“Under the law of nature, all men are born free, every one comes into the world with a right to his own person, which includes the liberty of moving and using it at his own will. This is what is called personal liberty, and is given him by the Author of nature, because necessary for his own sustenance.” – Thomas Jefferson, legal argument (1770)
The Vermont Senate voted today to establish a committee to introduce new legislation for Vermont residents to access state issued ID and Drivers’ Licenses regardless of immigration status. Here is the story of how Vermont’s migrant justice movement won this historic victory.
A bill churning through the Vermont Statehouse for the last few months seeks to reaffirm Vermont’s courageous commitment to civil rights, especially where the federal government has proven intransigent and ineffective. Originally conceived as a ‘Vermont Migrant Guest Worker Program,’ Senate bill S-238 is meant to begin addressing the ongoing plight faced by the estimated 1,500 migrant farm workers living and working throughout Vermont with limited protections or access to basic services. S-238 will confront these challenges by making state issued ID and drivers’ licenses available to everyone, regardless of immigration status.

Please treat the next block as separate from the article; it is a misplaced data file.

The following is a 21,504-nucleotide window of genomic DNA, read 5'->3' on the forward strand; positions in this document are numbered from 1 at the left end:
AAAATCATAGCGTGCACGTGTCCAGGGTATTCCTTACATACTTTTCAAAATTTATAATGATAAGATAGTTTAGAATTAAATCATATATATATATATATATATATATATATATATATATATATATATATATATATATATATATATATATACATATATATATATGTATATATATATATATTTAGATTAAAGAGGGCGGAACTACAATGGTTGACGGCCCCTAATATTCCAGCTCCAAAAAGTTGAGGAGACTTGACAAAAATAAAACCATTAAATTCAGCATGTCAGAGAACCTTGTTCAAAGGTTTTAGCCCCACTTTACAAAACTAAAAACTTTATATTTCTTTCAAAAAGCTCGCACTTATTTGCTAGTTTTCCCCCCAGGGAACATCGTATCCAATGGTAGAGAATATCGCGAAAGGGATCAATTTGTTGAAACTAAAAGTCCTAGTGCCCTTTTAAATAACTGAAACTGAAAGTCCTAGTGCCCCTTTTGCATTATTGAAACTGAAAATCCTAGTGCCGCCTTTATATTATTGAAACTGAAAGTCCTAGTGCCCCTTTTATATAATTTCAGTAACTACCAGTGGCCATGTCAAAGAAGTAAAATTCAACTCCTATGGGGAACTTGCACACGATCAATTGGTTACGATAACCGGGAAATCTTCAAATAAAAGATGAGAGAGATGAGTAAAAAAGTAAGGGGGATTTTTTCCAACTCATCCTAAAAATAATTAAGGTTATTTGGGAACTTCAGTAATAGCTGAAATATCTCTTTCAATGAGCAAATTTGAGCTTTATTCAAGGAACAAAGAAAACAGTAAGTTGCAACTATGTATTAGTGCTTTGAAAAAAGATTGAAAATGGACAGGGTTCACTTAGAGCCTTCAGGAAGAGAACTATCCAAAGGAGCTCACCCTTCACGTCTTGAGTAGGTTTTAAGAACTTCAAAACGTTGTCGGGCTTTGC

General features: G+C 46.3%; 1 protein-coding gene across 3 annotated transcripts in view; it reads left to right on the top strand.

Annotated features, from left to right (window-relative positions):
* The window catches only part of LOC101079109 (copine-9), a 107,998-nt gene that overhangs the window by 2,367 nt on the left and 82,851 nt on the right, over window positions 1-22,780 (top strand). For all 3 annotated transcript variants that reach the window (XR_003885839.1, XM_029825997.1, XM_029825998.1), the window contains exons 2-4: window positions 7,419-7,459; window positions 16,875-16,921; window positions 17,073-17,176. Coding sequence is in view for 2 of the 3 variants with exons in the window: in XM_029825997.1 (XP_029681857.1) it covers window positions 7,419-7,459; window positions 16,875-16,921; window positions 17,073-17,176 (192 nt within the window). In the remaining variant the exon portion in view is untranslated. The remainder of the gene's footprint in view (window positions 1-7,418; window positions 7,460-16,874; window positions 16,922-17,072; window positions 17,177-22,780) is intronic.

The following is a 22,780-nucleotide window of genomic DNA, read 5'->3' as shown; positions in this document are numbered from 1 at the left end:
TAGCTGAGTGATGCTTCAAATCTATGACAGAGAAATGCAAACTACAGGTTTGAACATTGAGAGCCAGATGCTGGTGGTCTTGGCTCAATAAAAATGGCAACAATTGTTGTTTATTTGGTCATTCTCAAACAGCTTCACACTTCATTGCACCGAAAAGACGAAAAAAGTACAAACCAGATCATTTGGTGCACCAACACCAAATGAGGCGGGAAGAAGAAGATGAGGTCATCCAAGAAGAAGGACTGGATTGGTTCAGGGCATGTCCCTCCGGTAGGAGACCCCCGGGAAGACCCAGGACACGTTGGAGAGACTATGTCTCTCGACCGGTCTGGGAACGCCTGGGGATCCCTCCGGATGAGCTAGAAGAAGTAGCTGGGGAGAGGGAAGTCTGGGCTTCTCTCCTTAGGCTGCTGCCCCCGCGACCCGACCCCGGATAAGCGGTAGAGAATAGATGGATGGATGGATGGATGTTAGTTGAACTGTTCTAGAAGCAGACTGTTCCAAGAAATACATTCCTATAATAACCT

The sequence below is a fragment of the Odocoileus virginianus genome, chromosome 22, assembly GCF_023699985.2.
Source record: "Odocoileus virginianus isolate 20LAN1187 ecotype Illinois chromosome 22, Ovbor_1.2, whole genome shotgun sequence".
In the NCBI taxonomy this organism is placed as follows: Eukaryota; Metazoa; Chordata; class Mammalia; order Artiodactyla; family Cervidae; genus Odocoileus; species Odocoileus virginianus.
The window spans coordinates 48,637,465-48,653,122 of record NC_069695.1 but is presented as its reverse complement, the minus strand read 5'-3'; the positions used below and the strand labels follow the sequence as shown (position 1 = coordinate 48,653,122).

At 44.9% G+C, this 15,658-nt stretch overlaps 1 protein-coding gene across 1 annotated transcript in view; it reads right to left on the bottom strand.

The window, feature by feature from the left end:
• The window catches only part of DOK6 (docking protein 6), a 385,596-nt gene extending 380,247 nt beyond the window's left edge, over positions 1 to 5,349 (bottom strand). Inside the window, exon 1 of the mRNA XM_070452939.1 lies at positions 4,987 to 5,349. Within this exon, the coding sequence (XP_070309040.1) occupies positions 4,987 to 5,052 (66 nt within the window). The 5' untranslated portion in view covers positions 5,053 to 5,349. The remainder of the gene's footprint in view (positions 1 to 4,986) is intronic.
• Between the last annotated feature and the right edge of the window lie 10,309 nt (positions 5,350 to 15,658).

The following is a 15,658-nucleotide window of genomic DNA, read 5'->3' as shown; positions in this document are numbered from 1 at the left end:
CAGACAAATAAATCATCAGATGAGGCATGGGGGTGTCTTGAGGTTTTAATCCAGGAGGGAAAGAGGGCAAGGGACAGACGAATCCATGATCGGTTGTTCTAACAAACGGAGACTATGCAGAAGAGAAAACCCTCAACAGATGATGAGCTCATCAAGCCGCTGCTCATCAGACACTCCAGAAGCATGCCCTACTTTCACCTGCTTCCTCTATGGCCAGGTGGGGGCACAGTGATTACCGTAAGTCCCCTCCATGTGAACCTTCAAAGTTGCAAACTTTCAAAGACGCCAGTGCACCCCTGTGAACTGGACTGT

Today, the Vermont Senate voted to establish a committee to introduce S-238. Next up for the law is a 3rd and final reading and vote in the Senate on Tuesday, which it is expected to pass easily after a unanimous vote today, and then its over to the House.
Migrant Justice, a grassroots organization working closely with Vermont’s migrant farm worker community to further issues of social and economic justice, immersed itself in the legislative process in late December seeing an opportunity to achieve a tangible and necessary benefit for migrant farm workers and the farm community. Now, just two months later, Vermont is well positioned to join the states of New Mexico and Washington to affirm that all residents, regardless of immigration status, deserve the right to move freely and of their own volition.
On March 23rd, Senate bill S-238 cleared its final Senate hurdle before making its way to the Vermont House, passing out of the Senate Transportation Committee as a ‘Study Committee on Migrant Worker Access to Driver’s Licenses and Non-Driver Identification Cards.’ The formation of a ‘study committee’ might reasonably signal a lack of broad support, but it’s important in the case of S-238 to appreciate the unique and extraordinary process that got the bill this far. Drawing upon a wide-ranging constituency, and non-traditional alliances to address an issue of human rights injustice that has largely been ignored, Migrant Justice was able to challenge the status quo and change it through migrant led grassroots organizing and education.